Original Austro-Hungarian WWI Trench Raiding Mace - Featured in Book At Arm's Length on Page 31
Original Item: Only One Available. Purchased from a collection used in At Arm's Length Trench Clubs and Maces Vol. 1 by David F. Machnicki where this very club is featured on page 31! Please note that the attached page image and copy from the book is copyrighted material and the use of the page is done solely by permission of the author.
The design for the trench mace is noticeably different than many known Austrian World War One trench clubs. The pear-shaped cast iron head is mounted atop an 11.5 mm diameter solid steel, rod-shaped handle. The handle is attached through the center of the iron bead and passes through its wood grip. This grip has 16 regularly spaced, 2.0 mm deep grooves turned about its circumference. It's disc-shaped steel ferrule is embedded within the grip's housing. There is 8.0 mm hole drilled through the pommel for the attachment of a lanyard. Three intersecting circles are stamped into the surface at the top of the club's head and bear a resemblance to the symbol/logo used by Krupp Industries (Radreifen). Krupp manufactured most of the artillery used by the Imperial German Army. Further research is required. The solid steel handles found on these models of trench maces are rare in comparison with the more commonly found flexible steel spring models. Total length is 16.5 inches.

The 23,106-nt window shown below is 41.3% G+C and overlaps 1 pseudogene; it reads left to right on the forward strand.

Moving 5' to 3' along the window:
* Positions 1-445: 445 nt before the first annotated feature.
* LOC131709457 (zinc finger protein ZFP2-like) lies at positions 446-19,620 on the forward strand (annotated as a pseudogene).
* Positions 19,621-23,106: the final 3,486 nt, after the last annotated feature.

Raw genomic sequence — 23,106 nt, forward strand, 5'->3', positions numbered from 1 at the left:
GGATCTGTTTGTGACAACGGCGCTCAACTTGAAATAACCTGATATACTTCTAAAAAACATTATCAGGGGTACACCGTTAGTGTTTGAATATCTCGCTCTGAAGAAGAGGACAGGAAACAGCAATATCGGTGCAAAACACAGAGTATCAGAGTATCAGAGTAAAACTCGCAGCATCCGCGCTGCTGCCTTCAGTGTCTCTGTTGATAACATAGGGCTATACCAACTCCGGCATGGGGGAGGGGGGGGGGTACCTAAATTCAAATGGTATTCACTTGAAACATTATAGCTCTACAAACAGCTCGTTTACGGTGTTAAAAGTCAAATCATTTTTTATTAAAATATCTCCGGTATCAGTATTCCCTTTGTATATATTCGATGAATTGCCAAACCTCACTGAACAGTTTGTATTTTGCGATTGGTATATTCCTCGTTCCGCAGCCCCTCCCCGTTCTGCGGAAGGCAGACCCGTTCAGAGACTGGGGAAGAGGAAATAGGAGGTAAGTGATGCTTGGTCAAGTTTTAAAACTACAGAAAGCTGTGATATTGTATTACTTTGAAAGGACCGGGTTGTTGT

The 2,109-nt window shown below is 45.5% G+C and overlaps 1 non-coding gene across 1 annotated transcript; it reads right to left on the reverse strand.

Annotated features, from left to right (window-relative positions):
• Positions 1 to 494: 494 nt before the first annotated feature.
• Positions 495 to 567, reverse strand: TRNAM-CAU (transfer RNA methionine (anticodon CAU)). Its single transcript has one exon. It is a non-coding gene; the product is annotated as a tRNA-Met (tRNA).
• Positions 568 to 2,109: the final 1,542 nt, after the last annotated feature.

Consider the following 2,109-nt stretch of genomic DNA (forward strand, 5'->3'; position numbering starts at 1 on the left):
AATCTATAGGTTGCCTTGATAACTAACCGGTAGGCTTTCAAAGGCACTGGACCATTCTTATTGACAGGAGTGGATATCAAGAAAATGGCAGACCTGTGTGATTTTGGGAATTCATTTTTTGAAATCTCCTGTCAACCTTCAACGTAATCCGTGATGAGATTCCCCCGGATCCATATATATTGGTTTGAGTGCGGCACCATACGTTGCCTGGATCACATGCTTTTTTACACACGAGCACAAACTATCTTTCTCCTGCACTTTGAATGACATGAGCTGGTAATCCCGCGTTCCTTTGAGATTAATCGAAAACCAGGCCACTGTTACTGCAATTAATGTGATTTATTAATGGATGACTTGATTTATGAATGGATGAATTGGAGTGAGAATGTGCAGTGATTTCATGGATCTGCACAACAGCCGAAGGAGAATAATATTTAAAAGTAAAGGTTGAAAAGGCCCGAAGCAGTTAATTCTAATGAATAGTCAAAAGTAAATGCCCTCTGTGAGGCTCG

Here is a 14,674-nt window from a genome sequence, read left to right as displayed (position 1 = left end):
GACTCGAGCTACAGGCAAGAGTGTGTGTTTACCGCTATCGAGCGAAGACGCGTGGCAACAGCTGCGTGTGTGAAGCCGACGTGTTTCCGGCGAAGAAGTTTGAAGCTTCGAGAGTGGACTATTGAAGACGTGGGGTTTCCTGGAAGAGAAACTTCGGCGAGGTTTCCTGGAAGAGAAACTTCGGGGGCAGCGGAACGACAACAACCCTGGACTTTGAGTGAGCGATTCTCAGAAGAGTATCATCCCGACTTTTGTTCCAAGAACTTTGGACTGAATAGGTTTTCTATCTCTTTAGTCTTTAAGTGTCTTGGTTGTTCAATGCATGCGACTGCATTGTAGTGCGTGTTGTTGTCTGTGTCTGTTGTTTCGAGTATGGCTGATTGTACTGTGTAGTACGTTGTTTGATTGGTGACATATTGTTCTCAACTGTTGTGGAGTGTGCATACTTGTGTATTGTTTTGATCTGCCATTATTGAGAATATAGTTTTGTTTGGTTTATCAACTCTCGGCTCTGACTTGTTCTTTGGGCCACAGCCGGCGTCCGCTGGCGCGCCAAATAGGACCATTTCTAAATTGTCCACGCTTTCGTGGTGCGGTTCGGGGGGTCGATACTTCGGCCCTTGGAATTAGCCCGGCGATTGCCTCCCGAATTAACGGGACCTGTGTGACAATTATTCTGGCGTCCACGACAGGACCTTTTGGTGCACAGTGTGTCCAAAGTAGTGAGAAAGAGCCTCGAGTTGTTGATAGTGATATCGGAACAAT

Trench raiding clubs were homemade melee weapons used by both the Allies and the Central Powers during World War I. Clubs were used during nighttime trench raiding expeditions as a quiet and effective way of killing or wounding enemy soldiers. The clubs were usually made out of wood. It was common practice to fix a metal object at the striking end (e.g. an empty Mills bomb) in order to maximize the injury inflicted. Another common design comprised a simple stave with the end drilled out and a lead weight inserted, with rows of large hobnails hammered in around its circumference. Most designs had some form of cord or leather strap at the end to wrap around the user's wrist. Bosnian soldiers serving in the Austro-Hungarian army were fond of using maces. They were also used by officers to finish enemy soldiers wounded by poison gas attacks.
Trench clubs were manufactured in bulk by units based behind the lines. Typically, regimental carpenters and metal workers would make large numbers of the same design of club. They were generally used along with other "quiet" weapons such as trench knives, entrenching tools, bayonets, hatchets and pickaxe handles – backed up with revolvers and hand grenades.
This product is available for international shipping.
Not eligible for payment with Paypal or Amazon